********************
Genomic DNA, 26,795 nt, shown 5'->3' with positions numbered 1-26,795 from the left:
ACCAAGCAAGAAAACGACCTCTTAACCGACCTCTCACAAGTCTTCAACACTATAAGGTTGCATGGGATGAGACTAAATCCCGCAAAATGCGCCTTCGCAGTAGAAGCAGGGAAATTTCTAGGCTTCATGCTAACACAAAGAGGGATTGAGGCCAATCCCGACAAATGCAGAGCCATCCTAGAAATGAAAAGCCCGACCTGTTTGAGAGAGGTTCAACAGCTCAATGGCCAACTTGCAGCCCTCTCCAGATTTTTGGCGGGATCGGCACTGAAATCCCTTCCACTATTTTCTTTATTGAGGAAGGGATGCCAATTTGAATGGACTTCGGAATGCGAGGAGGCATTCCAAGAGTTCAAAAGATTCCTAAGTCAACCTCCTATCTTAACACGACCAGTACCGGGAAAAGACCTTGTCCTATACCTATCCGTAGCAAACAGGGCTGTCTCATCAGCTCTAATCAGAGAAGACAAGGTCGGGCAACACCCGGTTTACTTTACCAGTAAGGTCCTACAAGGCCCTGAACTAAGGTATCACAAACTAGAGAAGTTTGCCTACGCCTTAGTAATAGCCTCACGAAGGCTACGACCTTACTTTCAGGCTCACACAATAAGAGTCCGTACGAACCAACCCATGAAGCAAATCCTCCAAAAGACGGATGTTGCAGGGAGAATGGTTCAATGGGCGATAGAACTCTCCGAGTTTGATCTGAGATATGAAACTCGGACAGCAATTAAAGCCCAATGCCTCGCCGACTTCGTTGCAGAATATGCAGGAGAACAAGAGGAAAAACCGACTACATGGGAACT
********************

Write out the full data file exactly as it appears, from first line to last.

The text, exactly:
Genomic DNA, 26,795 nt, shown 5'->3' with positions numbered 1-26,795 from the left:
ACCAAGCAAGAAAACGACCTCTTAACCGACCTCTCACAAGTCTTCAACACTATAAGGTTGCATGGGATGAGACTAAATCCCGCAAAATGCGCCTTCGCAGTAGAAGCAGGGAAATTTCTAGGCTTCATGCTAACACAAAGAGGGATTGAGGCCAATCCCGACAAATGCAGAGCCATCCTAGAAATGAAAAGCCCGACCTGTTTGAGAGAGGTTCAACAGCTCAATGGCCAACTTGCAGCCCTCTCCAGATTTTTGGCGGGATCGGCACTGAAATCCCTTCCACTATTTTCTTTATTGAGGAAGGGATGCCAATTTGAATGGACTTCGGAATGCGAGGAGGCATTCCAAGAGTTCAAAAGATTCCTAAGTCAACCTCCTATCTTAACACGACCAGTACCGGGAAAAGACCTTGTCCTATACCTATCCGTAGCAAACAGGGCTGTCTCATCAGCTCTAATCAGAGAAGACAAGGTCGGGCAACACCCGGTTTACTTTACCAGTAAGGTCCTACAAGGCCCTGAACTAAGGTATCACAAACTAGAGAAGTTTGCCTACGCCTTAGTAATAGCCTCACGAAGGCTACGACCTTACTTTCAGGCTCACACAATAAGAGTCCGTACGAACCAACCCATGAAGCAAATCCTCCAAAAGACGGATGTTGCAGGGAGAATGGTTCAATGGGCGATAGAACTCTCCGAGTTTGATCTGAGATATGAAACTCGGACAGCAATTAAAGCCCAATGCCTCGCCGACTTCGTTGCAGAATATGCAGGAGAACAAGAGGAAAAACCGACTACATGGGAACT